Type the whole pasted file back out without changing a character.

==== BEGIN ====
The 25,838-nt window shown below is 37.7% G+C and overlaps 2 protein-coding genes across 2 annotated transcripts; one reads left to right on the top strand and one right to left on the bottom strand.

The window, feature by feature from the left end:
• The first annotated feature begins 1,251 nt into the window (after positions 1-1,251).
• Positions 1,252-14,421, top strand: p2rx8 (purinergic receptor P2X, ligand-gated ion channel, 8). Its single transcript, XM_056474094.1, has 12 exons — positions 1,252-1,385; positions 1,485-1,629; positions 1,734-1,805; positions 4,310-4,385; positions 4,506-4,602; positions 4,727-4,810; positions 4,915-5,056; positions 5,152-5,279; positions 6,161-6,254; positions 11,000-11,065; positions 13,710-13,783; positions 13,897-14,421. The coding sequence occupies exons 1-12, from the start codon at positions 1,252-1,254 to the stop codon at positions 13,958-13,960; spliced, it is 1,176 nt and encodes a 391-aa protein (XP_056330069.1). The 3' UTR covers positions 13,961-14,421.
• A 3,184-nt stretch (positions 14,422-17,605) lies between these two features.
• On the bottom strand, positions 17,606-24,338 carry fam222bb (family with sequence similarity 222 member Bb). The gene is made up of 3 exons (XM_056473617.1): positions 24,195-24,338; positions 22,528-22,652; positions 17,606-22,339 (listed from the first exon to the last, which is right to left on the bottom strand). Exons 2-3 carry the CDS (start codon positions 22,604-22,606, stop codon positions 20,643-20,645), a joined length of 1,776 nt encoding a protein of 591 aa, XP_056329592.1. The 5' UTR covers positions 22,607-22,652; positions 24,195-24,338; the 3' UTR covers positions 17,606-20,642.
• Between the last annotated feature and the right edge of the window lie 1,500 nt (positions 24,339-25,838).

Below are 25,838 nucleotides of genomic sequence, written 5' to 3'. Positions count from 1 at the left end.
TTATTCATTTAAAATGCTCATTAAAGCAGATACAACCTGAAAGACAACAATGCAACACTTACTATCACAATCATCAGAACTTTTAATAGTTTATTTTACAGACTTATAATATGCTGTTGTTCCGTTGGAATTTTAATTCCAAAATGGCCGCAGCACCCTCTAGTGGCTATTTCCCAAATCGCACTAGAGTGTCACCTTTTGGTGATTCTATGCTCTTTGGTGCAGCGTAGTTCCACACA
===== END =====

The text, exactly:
The 25,838-nt window shown below is 37.7% G+C and overlaps 2 protein-coding genes across 2 annotated transcripts; one reads left to right on the top strand and one right to left on the bottom strand.

The window, feature by feature from the left end:
• The first annotated feature begins 1,251 nt into the window (after positions 1-1,251).
• Positions 1,252-14,421, top strand: p2rx8 (purinergic receptor P2X, ligand-gated ion channel, 8). Its single transcript, XM_056474094.1, has 12 exons — positions 1,252-1,385; positions 1,485-1,629; positions 1,734-1,805; positions 4,310-4,385; positions 4,506-4,602; positions 4,727-4,810; positions 4,915-5,056; positions 5,152-5,279; positions 6,161-6,254; positions 11,000-11,065; positions 13,710-13,783; positions 13,897-14,421. The coding sequence occupies exons 1-12, from the start codon at positions 1,252-1,254 to the stop codon at positions 13,958-13,960; spliced, it is 1,176 nt and encodes a 391-aa protein (XP_056330069.1). The 3' UTR covers positions 13,961-14,421.
• A 3,184-nt stretch (positions 14,422-17,605) lies between these two features.
• On the bottom strand, positions 17,606-24,338 carry fam222bb (family with sequence similarity 222 member Bb). The gene is made up of 3 exons (XM_056473617.1): positions 24,195-24,338; positions 22,528-22,652; positions 17,606-22,339 (listed from the first exon to the last, which is right to left on the bottom strand). Exons 2-3 carry the CDS (start codon positions 22,604-22,606, stop codon positions 20,643-20,645), a joined length of 1,776 nt encoding a protein of 591 aa, XP_056329592.1. The 5' UTR covers positions 22,607-22,652; positions 24,195-24,338; the 3' UTR covers positions 17,606-20,642.
• Between the last annotated feature and the right edge of the window lie 1,500 nt (positions 24,339-25,838).

Below are 25,838 nucleotides of genomic sequence, written 5' to 3'. Positions count from 1 at the left end.
TTATTCATTTAAAATGCTCATTAAAGCAGATACAACCTGAAAGACAACAATGCAACACTTACTATCACAATCATCAGAACTTTTAATAGTTTATTTTACAGACTTATAATATGCTGTTGTTCCGTTGGAATTTTAATTCCAAAATGGCCGCAGCACCCTCTAGTGGCTATTTCCCAAATCGCACTAGAGTGTCACCTTTTGGTGATTCTATGCTCTTTGGTGCAGCGTAGTTCCACACA